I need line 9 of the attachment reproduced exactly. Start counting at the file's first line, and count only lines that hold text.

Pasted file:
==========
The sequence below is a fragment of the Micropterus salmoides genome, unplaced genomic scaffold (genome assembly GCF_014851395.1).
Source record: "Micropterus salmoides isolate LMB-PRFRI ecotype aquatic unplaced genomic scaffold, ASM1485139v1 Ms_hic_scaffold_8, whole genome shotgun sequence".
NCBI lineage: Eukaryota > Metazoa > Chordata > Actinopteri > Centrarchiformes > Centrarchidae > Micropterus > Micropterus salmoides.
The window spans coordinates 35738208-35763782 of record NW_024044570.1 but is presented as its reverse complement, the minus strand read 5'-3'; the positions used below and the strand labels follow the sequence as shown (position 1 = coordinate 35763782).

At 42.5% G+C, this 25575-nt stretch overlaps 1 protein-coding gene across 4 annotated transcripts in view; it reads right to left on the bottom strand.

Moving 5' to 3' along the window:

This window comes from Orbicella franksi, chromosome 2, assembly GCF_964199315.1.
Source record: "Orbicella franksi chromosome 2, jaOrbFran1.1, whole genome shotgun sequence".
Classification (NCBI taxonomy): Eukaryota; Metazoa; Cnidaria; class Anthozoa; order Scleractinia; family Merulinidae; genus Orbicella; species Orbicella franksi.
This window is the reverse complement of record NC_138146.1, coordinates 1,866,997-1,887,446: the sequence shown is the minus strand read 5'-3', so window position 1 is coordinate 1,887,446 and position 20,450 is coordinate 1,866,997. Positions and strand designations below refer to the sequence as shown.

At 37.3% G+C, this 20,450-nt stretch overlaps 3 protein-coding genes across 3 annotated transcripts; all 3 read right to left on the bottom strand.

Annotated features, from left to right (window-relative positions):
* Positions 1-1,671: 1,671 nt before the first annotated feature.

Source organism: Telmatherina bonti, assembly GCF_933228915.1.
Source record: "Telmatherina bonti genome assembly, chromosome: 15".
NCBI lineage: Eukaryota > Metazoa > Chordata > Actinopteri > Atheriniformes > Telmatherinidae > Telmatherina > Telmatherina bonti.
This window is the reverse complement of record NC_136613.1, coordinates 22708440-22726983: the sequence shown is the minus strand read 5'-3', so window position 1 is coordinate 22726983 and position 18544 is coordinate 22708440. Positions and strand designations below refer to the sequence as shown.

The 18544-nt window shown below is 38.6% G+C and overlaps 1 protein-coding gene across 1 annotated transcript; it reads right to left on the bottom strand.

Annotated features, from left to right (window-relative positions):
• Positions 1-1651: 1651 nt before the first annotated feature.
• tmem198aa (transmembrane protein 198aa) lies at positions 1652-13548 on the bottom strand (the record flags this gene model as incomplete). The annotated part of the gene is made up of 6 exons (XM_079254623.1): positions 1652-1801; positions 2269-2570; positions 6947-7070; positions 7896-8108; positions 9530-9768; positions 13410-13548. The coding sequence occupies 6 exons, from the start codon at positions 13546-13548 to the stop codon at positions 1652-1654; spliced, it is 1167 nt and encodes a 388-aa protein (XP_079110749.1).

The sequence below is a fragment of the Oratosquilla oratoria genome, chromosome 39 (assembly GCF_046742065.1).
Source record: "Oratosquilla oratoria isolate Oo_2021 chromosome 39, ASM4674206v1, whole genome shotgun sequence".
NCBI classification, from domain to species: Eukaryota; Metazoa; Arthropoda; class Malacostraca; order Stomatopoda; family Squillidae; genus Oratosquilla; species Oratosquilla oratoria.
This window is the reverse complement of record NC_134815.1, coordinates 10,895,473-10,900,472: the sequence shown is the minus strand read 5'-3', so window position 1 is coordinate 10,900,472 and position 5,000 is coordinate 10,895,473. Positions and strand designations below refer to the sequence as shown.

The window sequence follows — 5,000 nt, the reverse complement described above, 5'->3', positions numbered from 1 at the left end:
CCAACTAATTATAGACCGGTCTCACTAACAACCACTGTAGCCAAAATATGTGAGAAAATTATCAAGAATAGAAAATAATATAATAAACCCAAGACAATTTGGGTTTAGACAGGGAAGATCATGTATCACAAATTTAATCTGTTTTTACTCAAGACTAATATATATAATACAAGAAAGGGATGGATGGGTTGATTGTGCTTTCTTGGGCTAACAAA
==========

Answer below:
Classification (NCBI taxonomy): Eukaryota; Metazoa; Cnidaria; class Anthozoa; order Scleractinia; family Merulinidae; genus Orbicella; species Orbicella franksi.